When you were a kid, chances are your parents nagged you to turn the lights off when you left a room. Whether you took their advice to heart or not, now that you're an adult yourself, you probably understand where they were coming from. Believe it or not, controlling your lighting usage can save you considerable money each month.
Stop right now and look around your home. Are there lights on in empty rooms? Do you have more lights on in the room you're in than you need? Could you change any of the bulbs to dimmer ones and still have sufficient light to complete the task at hand? Cutting back on unneeded lighting can lower your electric bill and put more cash back in your pocket.
Natural light is a free source of lighting that occurs every day. In cold months when the sun rises in the east, ensure that your blinds and curtains on that side of the house are open to allow the sun to light and heat the house naturally. Do the same in the evening as the sun sets in the west. Avoid using electric lights in the rooms during the time when they are lit naturally by the sun.
Although incandescent light bulbs have been the accepted source of indoor light for decades, compact fluorescent light bulbs are the new industry standard. Even though compact fluorescent bulbs cost more than their old-fashioned counterparts, their lifespan of 6,000 to 15,000 hours far exceeds that of incandescent bulbs at 750 to 1,000 hours apiece, and they use less energy.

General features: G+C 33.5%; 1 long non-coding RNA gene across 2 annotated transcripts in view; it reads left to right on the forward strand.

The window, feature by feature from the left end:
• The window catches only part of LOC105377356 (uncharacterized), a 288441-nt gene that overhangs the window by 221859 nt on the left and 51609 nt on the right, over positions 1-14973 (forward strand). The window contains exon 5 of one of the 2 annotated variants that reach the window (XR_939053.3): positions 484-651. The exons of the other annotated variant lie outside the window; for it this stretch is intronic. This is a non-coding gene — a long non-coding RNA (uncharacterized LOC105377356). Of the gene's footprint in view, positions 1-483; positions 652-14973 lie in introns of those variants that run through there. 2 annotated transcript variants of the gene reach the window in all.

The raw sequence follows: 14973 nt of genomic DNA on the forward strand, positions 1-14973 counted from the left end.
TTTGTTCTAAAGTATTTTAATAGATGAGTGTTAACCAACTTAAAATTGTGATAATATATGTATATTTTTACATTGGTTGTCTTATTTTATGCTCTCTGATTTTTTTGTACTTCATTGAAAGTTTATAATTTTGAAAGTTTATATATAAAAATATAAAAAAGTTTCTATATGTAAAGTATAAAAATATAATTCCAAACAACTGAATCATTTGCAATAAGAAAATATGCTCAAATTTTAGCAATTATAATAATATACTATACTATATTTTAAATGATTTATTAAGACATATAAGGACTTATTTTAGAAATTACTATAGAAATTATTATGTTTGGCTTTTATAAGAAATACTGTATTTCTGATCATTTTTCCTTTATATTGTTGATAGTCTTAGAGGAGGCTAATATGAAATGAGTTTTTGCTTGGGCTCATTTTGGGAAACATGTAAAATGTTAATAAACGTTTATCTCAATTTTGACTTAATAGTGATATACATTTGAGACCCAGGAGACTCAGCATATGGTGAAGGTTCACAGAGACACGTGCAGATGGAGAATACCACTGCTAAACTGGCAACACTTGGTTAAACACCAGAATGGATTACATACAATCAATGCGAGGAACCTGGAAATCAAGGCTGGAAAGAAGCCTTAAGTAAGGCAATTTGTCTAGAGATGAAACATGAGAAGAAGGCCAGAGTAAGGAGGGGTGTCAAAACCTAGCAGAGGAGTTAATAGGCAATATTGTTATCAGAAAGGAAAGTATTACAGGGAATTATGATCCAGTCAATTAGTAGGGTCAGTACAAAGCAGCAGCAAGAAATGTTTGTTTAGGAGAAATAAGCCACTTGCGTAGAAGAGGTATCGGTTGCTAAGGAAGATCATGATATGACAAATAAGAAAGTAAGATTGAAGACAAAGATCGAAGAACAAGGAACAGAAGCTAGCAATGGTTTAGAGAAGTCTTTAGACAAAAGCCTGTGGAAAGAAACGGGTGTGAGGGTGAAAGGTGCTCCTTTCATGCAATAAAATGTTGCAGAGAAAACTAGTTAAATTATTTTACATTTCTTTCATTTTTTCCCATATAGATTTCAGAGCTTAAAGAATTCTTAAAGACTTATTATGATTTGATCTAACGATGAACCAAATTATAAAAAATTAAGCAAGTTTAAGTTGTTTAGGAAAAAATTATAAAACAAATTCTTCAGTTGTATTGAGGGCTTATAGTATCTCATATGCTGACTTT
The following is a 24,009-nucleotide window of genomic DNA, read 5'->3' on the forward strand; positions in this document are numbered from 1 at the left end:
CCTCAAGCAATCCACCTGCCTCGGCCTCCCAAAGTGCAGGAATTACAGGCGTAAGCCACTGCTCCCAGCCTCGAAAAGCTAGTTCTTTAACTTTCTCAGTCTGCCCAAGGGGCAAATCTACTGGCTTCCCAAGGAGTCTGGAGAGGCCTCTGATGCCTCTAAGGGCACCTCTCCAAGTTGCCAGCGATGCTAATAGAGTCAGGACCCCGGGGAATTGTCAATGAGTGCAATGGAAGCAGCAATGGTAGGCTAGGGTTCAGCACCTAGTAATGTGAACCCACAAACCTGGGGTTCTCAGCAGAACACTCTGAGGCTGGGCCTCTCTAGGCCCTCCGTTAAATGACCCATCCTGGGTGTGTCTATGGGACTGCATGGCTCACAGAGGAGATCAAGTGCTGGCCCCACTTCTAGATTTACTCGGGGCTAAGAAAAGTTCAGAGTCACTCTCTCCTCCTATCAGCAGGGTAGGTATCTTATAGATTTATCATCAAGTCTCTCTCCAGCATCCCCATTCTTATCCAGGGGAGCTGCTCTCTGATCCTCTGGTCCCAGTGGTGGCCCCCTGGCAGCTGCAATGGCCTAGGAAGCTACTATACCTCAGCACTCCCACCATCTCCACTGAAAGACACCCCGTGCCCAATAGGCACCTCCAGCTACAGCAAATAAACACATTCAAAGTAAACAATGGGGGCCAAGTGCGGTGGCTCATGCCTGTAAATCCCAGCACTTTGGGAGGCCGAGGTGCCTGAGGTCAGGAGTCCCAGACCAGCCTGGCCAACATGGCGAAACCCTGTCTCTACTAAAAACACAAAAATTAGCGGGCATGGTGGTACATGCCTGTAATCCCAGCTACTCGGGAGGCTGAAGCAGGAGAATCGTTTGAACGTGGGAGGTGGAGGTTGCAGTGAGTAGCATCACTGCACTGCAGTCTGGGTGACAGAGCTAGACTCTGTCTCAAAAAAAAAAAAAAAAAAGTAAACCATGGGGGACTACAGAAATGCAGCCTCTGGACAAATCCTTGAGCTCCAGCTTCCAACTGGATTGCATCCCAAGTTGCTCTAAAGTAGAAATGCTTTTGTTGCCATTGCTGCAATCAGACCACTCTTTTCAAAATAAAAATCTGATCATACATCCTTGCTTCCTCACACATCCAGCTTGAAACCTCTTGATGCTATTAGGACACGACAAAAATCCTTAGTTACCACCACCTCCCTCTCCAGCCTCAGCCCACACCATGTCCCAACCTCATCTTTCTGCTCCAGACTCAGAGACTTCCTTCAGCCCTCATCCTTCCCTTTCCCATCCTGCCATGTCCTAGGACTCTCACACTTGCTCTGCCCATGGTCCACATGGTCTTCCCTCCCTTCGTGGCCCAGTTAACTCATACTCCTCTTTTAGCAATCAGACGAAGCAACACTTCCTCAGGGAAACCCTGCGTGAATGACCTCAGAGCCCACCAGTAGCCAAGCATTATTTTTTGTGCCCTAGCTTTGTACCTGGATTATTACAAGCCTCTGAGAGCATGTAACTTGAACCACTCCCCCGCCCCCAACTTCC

Installing three-way lamps wherever possible in your home is another way to save on lighting costs. Instead of using one constant setting or selecting the highest one in a three-way lamp, consider how much light is needed and choose the correct setting for your need. Use the medium of high setting for reading and the low setting for lesser projects like watching television or conversing with family.
Wherever possible, install dimmer switches that allow you to adjust the brightness of ceiling lamps and lamps that are plugged into particular outlets controlled by the dimmer switch. Use the lowest setting necessary whenever possible.
Outdoor lights are another source that up energy usage costs. Rather than leaving outside lights on all night, turn them on only when needed. If safety is a concern, install motion-sensitive outdoor lighting that comes on only when activated. Installing timers that turn outdoor lights off and on is another way to prevent forgotten lights from using unneeded energy.
Believe it or not, just keeping light bulbs clean can improve energy efficiency and keep costs down. Dirt and grime that accumulates on light bulbs reduces the output of light and dims their luminescence. Clean light bulbs regularly with a soft, dry cloth, but only when they're turned off.
While lighting costs may not comprise the majority of your monthly energy bill, they are a constant, ongoing expense that you can reduce with just a little time and minimal effort. For more information, contact a local electrician.